2. 2. Effective learning between frontline field practitioners and international experts, policy-makers and academics is urgent for inclusive market development facilitation -a highly dynamic field where experimentation and innovation in the field must go hand in hand with robust theories, models and analysis. Failure to promote this learning is eroding the credibility of approaches based on facilitation and systemic thinking before inclusive market development practitioners can demonstrate beyond doubt their potential for poverty reduction at scale. Effective learning, local-global dialogue and collaboration have not happened at the required speed not because of lack of interest but because it is extremely challenging to get them to happen effectively. They are hampered by dysfunctional or inexistent communication infrastructure, language barriers, geographic distance, time pressures, ill-designed organisational incentives and rules to name just a few. Virtual communications via LinkedIn, webinars and e-consultations in English are important but not enough. In-person trust-building, learning and collaboration in local languages and with a focus on the daily urgencies and challenges of the teams in the frontline of development are necessary to convert good theory and research into more-cost effective, sustainable and scalable interventions, and viceversa. 2.4. We all win - potential synergies between LLS and MaFI ● Local practitioners facing problems and challenges can receive inputs from peers in other contexts, which can inspire new insights and adaptations in policy and practice ● Local lessons, insights, challenges and mistakes can inform existing theories or promote the design of new theories and generalisations ● New opportunities for regional or international collaboration, coordination or synergies can be discovered more efficiently 3. What this second pilot is about - learning from the past 3.1. Where will the pilot start? This pilot will take place in India and Bangladesh; facilitated by Zunead Rabbani from MDF and Ravinder Kumar from Technoserve with the collaboration of Lucho Osorio-Cortes, the facilitator of MaFI. It is possible that other MaFI members will decide to join the pilot as Zunaeb and Ravinder move forward. Ravinder will try to attract companies Technoserve is working with and organisations who are supporting farmers in Technoserve’s areas of influence. He considers that there are no other agencies facilitating this type of groups in the area. Zunaeb is the new facilitator of MDF will be mobilising this forum’s members to build the dialogue with MaFI. MDF was an active participant during the first phase of testing back in
  3. 3. 2010-11 but this time Zunaeb will introduce some changes following the lessons from phase one and his own experiences and intuitions. 3.2. Key principles and lessons that will shape this pilot The following are key principles and lessons that will guide this second pilot and the learning agendas of the LLGs: ● Practicality: the learning will be about concrete and present challenges that the members of the LLGs are facing in their projects. ● Time bound: the members of the LLG will decide the duration of their interactions and the dialogue with MaFI; it can be a few weeks or even months. In any case, they and MaFI members will know that it will have a conclusion and a concrete knowledge product that synthesises the key lessons, debates and new questions. ● Incentives: the LLGs will be designed and facilitated to add value to the effectiveness (job performance) and international visibility of the people who participate and contribute to the LLGs ● Commonality: The learning agenda will be structured around themes that are common to all the LLG members; it cannot be about issues that are specific to one or a few projects because that risks alienating the other members 4. The LLG-MaFI dialogue model As it was mentioned above, each LLG will have thier own ways of doing things; but the following basic, minimum template to develop the local-global dialogue will be tested: 4.1. Phase 1 - setting the scene: ● LLG determines the learning agenda ● LLG facilitator introduces the group (members, organisations, and objective) and its learning agenda to MaFI ● LLG facilitator promotes a reflection about the learning agenda itself: do MaFI members see problems in the questions, do they see gaps, can they add new questions, can they challenge the LLG? ● This phase also helps to determine the MaFI members who show interest and experience. 4.2. Phase 2 - collaboration and learning: ● LLG takes the inputs of phase 1 to the LLG to discuss and adjust the learning agenda if necessary ● LLG facilitator informs MaFI whether the learning agenda changed or not as a result of MaFI’s inputs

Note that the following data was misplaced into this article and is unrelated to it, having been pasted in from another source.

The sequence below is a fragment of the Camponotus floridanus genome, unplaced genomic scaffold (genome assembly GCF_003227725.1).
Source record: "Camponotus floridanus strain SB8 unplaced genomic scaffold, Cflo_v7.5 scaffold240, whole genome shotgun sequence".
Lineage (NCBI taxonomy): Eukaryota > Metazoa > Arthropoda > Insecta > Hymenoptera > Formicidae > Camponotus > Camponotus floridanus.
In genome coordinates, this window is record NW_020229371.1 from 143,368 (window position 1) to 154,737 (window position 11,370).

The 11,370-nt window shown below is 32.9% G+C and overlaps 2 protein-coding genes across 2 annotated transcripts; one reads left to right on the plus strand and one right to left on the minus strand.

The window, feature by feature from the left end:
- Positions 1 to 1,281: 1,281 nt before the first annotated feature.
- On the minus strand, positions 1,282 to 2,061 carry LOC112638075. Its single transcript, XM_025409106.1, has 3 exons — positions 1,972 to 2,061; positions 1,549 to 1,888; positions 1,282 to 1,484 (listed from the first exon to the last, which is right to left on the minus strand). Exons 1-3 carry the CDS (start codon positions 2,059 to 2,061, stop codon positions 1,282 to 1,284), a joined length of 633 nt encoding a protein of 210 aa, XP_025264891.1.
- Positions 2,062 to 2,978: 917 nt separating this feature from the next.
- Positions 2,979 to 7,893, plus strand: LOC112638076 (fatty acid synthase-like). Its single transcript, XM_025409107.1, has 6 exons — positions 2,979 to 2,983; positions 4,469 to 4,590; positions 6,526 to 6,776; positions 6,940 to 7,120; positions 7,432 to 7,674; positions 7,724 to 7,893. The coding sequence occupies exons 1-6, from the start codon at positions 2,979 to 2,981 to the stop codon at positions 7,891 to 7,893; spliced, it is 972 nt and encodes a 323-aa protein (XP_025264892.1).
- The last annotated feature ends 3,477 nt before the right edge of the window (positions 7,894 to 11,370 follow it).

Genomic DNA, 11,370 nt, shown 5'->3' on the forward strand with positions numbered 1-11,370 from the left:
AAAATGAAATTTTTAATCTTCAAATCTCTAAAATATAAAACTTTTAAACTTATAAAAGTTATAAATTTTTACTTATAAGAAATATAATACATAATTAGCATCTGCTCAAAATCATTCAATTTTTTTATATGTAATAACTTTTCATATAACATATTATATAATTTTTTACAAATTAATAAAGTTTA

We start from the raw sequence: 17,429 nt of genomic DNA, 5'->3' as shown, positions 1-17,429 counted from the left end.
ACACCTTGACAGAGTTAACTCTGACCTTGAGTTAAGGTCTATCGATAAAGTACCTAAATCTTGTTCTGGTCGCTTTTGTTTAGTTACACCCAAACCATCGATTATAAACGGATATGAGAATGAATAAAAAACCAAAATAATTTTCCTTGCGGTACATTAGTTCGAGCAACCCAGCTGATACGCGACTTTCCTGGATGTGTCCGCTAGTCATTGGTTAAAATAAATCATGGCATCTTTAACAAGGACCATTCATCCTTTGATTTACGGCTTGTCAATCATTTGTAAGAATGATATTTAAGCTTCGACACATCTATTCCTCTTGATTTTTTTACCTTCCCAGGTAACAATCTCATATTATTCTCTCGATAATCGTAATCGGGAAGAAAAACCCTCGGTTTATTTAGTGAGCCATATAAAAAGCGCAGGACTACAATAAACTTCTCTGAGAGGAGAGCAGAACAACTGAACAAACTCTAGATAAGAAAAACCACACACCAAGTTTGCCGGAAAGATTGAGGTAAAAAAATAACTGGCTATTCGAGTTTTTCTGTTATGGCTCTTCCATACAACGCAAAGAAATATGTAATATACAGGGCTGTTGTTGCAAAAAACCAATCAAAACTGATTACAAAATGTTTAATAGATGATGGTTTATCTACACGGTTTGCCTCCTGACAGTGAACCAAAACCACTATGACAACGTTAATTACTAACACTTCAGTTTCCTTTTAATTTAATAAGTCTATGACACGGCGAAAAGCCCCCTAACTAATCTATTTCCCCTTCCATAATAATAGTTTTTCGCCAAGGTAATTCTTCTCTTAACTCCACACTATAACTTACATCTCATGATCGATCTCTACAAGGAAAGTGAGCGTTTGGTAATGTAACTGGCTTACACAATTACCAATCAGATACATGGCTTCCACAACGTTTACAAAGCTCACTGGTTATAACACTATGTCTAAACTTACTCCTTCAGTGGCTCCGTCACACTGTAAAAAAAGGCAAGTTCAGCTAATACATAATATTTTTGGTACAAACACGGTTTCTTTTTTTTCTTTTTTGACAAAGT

4. 4. ● LLG facilitator presents the definitive learning agenda on MaFI and promotes the conversation (as a minimum on LinkedIn but phone conferences, Google Hangouts or webinars may be used) ● LLG facilitator takes the inputs from MaFI to the LLG ● LLG facilitator captures the responses from LLG and takes them to MaFI for a second and last round of discussion (more rounds may be used if needed) ● LLG takes the second round of inputs from MaFI to the LLG 4.3. Phase 3 - synthesis and knowledge production and sharing ● LLG facilitator synthesises the discussions, take-aways, insights, lessons learned and new questions for future research or LLG-MaFI dialogue. If possible, the LLG facilitator will capture information about effects of the discussions LLG-MaFI on practices and thinking. ● MaFI and the LLG collaborate to produce a co-branded synthesis document that can be disseminated worldwide (whenever English is not the main language for the LLG translations will be made if resources are available) Note: any MaFI member will be able to copy or adapt the models and lessons from these pilots; however, due to resource limitations, SEEP will only be able to support the LLGs that are facilitated by SEEP members. This support can include: ● Technical support and co-facilitation from the facilitator of MaFI ● Technical and financial support for the coordination and hosting of international webinars ● Technical support for synthesis and peer-review of discussions ● Financial support for the transcription of international phone conferences or webinars ● Technical and financial support for the lay-out, production, translation and international dissemination of co-branded knowledge products (This list will be confirmed by SEEP once this concept note has been finalised).